Tunis - By asking the question “What is a bad elected official?”, the Moroccan sovereign has drawn a profile of a good candidate for the September 4 regional and local elections, during a speech given on Thursday, August 20, on the occasion of the 62nd anniversary of the ‘Revolution of the King and the People’.
Tunis – By asking the question “What is a bad elected official?”, the Moroccan sovereign has drawn a profile of a good candidate for the September 4 regional and local elections, during a speech given on Thursday, August 20, on the occasion of the 62nd anniversary of the ‘Revolution of the King and the People’.
Today, Morocco is about to begin a “new revolution”, in which the elected official must play a full role in order to make the advanced regionalization program successful. In other words, the success of this new model of governance that takes into account regional specificities will depend on the efforts of the elected official. For this reason, citizens should vote for the best one.
“Today, [people] want to use their right and fulfill their national duty, but many of them are still wondering who they should trust and vote for.” According to the royal speech, a good election candidate is the one who does not:
– Work for his own benefits and aim to hold senior positions. Every day he should serve the citizen’s interest. He should be therefore available.
– Raise his voice louder than the others, because this kind of person is not necessary the one who has the stronger words. In a word, the election candidate must have competence.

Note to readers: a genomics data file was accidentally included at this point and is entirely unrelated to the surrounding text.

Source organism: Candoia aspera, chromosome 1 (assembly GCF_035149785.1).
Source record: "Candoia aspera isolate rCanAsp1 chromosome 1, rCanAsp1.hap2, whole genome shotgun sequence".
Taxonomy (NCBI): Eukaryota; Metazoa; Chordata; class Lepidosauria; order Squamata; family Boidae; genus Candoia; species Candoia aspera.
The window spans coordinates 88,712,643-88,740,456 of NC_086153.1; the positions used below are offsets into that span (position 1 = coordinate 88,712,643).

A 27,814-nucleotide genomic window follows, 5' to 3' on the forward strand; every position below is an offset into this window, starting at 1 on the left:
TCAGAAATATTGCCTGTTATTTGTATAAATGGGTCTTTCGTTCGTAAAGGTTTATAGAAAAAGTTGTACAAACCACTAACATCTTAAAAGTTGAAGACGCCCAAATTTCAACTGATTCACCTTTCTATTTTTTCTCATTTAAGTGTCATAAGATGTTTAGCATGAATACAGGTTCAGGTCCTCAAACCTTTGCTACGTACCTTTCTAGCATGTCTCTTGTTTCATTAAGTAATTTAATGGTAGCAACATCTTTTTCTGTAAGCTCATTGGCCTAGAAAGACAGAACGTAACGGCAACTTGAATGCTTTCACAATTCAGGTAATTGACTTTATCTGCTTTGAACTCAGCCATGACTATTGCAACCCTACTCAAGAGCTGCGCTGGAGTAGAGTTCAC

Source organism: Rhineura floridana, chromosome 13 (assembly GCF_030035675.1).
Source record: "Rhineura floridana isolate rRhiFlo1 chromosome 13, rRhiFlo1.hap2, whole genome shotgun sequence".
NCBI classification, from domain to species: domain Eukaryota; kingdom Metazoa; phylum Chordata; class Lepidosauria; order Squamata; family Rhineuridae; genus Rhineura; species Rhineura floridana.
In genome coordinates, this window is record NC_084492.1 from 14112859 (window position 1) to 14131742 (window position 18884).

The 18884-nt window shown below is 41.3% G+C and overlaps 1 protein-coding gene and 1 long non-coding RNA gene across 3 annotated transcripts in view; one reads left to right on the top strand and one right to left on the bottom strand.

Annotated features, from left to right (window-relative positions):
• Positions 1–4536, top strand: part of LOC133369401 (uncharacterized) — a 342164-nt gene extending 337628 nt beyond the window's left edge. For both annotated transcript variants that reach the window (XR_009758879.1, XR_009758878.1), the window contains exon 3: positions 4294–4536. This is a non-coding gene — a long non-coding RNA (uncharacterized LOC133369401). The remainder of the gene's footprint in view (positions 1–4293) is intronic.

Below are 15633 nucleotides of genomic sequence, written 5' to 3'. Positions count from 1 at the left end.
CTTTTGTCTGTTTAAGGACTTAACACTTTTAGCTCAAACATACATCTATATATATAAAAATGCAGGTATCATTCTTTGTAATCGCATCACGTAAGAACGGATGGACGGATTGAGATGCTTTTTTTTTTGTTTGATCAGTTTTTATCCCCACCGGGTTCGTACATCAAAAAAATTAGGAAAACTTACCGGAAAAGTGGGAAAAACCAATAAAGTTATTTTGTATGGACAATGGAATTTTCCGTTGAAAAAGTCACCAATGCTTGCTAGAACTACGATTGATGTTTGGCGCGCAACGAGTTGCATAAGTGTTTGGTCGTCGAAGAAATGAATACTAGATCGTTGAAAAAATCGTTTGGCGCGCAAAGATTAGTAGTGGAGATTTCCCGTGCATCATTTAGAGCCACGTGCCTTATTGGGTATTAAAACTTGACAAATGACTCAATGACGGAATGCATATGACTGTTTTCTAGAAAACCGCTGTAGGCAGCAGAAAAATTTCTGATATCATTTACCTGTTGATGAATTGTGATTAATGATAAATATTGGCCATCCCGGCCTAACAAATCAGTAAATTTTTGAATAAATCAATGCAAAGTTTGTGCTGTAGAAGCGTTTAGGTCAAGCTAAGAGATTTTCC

– Sell false promises. In political communication theories, the credibility of the candidate is measured by the distance between his ‘expression’ and ‘action’. The more this distance is reduced, the more the candidate holds to his promises. People are interested in deeds, not words. His experience can give an idea on his credibility.
– Exploit political money. By giving or receiving money, the candidate is corrupt even before he runs in elections. The candidate must be honest, having a mission “above all” to serve his country and citizens who gave him their votes.
– Throw all the responsibility of administrative and social services on the parliament or the government. “Some of them, however, think that their mission starts and ends with registering as candidates. Once they are elected, they disappear for years, only to show up at the following poll,” said the sovereign. The candidate should be then responsible.
“If many citizens take only scant interest in elections and do not participate in them, it is because some elected officials do not fulfill their duties properly; in fact, some of these officials do not even know the people who voted for them,” said the sovereign.
The circle is vicious. When the vote boycott encourages candidates to work for their own benefit without any accountability, then the unsatisfactory situation resulting from it encourages fewer Moroccans to register on the future electoral roll. The responsibility is shared.
“Voting is a power (…) To citizens, I would like to say this: voting is a right and a national duty, a major responsibility that has to be shouldered. It is a tool in your hands; you either use it to change the daily management of your affairs or to maintain the status quo, good or bad,” explained the sovereign.
“Make a conscientious, responsible choice, for tomorrow you will have no right to complain of mismanagement or poor services,” warned the sovereign, adding that these coming elections will be “crucial for the future of Morocco, given the extensive powers granted by the Constitution and the law to regional councils and local communities.”